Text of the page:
Like scientists who’ve come before him and those who will follow, Liebenberg holds a particular interest in the unanswered questions of the corona, a ring of sunlight around the outside of the moon as it passes between the Earth and Sun.
Since earning three degrees, including a Ph.D. from the University of Wisconsin, he’s built a career around studying the ring of light for the U.S. Department of Energy, the U.S. National Science Foundation, the Office of Naval Research, Los Alamos National Laboratory, University of Wisconsin, Clemson University and more.
He’s spent decades working to answer one question — how does energy input strong enough to heat the corona to a million degrees occur?
“It’s still, after all these years — 50, 60, 70 years — that the high temperature of the corona has been pretty well established — but the energy input is still not clear.”
His research is the epitome of life’s work. The eclipse in 1954, shortly after college, led him to write a proposal which earned a check from the newly-created National Science Foundation — seed money to open an account to support the study of eclipses through his alma mater.
In July, 1972, he spent his 40th birthday watching a 3 minute and 44 second eclipse over the northwest territories in Canada.
In June 1973, he and a group of fellow scientists watched a 74 minute eclipse from above while flying in a since-retired 001 Concorde turbojet.
“Of course that’s an incredible sensation, because I could spend more time looking at the eclipse and the skies were much darker because we were up above much of the atmosphere that scatters light from outside the shadow.”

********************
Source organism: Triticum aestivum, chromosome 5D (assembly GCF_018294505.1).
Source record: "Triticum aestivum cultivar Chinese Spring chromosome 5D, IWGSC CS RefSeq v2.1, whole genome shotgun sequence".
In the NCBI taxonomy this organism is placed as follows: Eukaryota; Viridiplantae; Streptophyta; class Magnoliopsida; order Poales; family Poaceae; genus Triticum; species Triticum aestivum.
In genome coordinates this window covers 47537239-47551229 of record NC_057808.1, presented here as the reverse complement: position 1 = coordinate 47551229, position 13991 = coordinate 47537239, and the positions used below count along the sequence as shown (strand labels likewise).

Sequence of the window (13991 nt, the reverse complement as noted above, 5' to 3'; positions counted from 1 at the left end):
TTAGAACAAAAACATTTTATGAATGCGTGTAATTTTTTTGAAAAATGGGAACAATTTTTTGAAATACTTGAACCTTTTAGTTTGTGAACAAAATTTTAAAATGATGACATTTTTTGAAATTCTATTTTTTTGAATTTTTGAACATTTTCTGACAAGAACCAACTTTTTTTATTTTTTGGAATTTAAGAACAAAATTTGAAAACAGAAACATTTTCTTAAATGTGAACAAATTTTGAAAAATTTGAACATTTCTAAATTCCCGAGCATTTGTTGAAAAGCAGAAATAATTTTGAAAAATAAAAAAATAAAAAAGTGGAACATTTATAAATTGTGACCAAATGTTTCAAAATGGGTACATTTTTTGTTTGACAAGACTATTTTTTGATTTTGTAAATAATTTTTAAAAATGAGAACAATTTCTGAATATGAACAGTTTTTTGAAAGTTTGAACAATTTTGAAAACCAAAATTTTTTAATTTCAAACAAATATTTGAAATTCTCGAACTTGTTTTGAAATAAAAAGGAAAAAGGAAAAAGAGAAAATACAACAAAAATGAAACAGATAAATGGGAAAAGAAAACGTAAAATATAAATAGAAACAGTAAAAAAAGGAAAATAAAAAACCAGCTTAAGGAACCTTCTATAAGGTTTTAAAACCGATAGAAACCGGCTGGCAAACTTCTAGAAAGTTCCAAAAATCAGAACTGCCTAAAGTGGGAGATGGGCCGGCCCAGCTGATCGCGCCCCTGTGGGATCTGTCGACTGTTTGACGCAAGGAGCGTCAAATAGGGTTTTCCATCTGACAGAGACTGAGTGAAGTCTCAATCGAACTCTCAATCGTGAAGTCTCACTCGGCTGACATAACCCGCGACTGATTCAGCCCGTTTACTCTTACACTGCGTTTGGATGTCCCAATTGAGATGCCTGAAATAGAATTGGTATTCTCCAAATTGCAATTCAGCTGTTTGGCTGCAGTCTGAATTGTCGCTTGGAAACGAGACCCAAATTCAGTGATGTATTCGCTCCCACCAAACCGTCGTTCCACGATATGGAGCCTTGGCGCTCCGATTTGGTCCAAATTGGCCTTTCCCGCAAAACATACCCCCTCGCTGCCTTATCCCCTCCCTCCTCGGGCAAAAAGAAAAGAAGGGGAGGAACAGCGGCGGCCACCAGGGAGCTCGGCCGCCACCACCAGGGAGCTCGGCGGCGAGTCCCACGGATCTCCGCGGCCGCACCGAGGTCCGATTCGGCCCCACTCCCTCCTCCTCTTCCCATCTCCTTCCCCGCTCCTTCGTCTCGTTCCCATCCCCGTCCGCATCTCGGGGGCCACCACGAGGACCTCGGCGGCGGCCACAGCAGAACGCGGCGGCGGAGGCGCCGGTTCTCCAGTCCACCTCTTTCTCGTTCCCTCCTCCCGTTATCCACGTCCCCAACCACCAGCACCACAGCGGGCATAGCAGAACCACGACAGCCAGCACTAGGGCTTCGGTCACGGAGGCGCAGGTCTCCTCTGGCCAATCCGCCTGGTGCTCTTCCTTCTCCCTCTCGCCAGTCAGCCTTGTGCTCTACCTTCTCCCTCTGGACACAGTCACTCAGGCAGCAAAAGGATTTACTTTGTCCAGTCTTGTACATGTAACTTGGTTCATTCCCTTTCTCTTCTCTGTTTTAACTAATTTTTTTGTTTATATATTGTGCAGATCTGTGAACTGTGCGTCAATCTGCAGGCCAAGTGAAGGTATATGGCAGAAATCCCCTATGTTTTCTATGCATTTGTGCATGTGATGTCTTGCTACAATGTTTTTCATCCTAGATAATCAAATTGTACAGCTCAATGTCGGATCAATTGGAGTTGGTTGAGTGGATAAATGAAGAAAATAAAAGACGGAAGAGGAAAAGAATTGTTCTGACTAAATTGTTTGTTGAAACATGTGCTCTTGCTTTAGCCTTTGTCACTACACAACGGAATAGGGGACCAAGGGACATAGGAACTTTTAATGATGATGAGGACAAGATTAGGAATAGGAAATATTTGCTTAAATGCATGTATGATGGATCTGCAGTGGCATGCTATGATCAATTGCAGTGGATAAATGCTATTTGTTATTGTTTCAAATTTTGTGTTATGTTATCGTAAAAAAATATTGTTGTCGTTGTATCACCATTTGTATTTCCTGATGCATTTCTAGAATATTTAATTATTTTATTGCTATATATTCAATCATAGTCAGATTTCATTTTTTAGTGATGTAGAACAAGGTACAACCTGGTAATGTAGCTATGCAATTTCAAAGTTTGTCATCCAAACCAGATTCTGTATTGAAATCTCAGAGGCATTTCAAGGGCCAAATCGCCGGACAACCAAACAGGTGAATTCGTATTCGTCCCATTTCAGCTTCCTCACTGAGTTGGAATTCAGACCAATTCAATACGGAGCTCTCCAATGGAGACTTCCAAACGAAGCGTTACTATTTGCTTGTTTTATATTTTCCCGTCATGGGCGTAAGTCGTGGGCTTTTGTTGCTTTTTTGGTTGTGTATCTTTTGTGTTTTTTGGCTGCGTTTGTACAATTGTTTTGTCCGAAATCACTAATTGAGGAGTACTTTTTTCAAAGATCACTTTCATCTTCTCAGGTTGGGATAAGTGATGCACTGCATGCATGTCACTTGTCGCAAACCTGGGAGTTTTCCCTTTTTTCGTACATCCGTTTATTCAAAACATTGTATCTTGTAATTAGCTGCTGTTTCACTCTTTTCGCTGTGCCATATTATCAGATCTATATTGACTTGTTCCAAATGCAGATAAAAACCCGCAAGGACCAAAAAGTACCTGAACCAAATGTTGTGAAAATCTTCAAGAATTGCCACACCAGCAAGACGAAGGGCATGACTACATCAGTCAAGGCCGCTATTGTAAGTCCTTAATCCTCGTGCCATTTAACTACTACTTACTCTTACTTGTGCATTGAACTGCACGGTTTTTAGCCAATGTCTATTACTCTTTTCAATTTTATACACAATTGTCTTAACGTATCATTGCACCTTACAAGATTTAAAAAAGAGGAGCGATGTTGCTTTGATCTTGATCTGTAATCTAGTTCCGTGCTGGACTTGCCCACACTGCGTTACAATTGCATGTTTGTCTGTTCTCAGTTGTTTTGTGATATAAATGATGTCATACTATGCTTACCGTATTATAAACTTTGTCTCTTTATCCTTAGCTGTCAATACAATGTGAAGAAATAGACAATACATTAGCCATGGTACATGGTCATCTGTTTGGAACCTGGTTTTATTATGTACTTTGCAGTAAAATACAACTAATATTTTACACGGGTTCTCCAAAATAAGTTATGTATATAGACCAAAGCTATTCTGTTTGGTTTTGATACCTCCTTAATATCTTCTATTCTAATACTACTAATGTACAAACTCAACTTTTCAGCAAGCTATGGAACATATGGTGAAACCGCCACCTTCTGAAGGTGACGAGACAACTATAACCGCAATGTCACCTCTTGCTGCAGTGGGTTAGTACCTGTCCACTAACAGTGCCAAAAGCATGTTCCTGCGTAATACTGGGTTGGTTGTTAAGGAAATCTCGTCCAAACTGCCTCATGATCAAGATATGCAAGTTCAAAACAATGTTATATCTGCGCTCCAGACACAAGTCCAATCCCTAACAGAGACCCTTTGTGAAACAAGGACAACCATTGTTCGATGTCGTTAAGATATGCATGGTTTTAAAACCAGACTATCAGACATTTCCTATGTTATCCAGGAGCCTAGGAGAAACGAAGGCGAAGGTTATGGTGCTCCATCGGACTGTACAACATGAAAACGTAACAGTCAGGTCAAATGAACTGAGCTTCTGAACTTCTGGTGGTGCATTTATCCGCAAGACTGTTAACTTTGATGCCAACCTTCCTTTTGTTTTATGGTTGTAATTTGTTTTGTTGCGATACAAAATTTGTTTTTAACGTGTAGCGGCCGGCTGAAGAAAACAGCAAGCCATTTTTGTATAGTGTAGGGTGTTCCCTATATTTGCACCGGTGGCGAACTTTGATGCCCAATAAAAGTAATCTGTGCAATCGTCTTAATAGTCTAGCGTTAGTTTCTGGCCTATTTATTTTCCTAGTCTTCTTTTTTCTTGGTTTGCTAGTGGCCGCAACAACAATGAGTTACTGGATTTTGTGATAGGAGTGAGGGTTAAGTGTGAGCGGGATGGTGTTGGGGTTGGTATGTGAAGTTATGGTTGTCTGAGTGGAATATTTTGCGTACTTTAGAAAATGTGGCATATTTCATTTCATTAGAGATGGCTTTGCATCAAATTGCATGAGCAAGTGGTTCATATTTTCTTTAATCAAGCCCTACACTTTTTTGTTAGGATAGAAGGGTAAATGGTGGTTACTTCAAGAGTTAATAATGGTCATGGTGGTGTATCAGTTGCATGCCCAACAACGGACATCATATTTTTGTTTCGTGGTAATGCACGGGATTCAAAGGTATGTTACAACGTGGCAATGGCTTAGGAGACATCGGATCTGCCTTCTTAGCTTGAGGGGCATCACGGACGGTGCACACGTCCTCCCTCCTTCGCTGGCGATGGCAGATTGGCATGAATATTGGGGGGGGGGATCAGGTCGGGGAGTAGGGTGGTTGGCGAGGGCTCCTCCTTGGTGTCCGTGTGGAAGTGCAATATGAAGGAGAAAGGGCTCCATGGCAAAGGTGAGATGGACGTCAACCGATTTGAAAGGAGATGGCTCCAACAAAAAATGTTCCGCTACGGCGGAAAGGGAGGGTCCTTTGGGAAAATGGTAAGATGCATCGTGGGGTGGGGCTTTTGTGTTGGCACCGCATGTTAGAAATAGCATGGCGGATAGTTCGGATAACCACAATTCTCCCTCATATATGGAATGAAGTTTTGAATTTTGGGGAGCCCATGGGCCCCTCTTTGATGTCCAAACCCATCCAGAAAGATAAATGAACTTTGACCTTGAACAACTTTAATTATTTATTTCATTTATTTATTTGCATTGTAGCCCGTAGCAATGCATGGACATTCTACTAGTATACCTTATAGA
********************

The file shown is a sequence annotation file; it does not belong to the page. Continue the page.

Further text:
He’s even turned the study of eclipses into a family affair, bringing his wife Norma and children along whenever possible.
In Lewiston, Montana, in 1979, it was Liebenberg’s son Karl who took a photo of an eclipse that would later be printed in Dutch Journal.
Liebenberg smiles as he tells the story of the Journal asking for a photo.
“I told them I didn’t have any, but my son took a great photo," he said.
Still, he insists his son’s love of eclipses isn’t as strong as his own.
In 2001, he cleverly extended the life of an eclipse in Zambia, by positioning himself behind a nearby tree.
“At a place like Zambia, there happened to be a tree out in the open field. After totality was ending, I positioned myself to have the sun obscured by a branch of the tree and you could actually see the corona after totality had formally ended.”
Now in his 80s, the physicist has contributed to books, won awards and logged more than 20 years working in research at Clemson University, sharing what he’s learned and cultivating new passion in scientists of the future. This summer, he’ll give talks about the eclipse for various groups.
On Aug. 21, he’ll set up equipment in the driveway of his home in the Oconee County community of Keowee Key. He’s decided he’s willing to take a chance on visibility, despite concerns of cloud cover. Liebenberg has once again invited family to visit and watch alongside him.
Though most observers of the 2017 eclipse won’t be as invested in the science behind it, he knows there’s more to the experience than that.
“I think you should just go and look at the eclipse and be amazed and let your own feelings overtake you, because it is a spectacular event.”
After all, it was a simple interest in the stunning natural phenomena that started his career.
“You can look, if you want, to see the shadow coming from the Northwest and you can look and maybe see it leaving toward the Southeast, but all of that pales to the comparison of just sitting back and letting it overtake you and enjoy it.”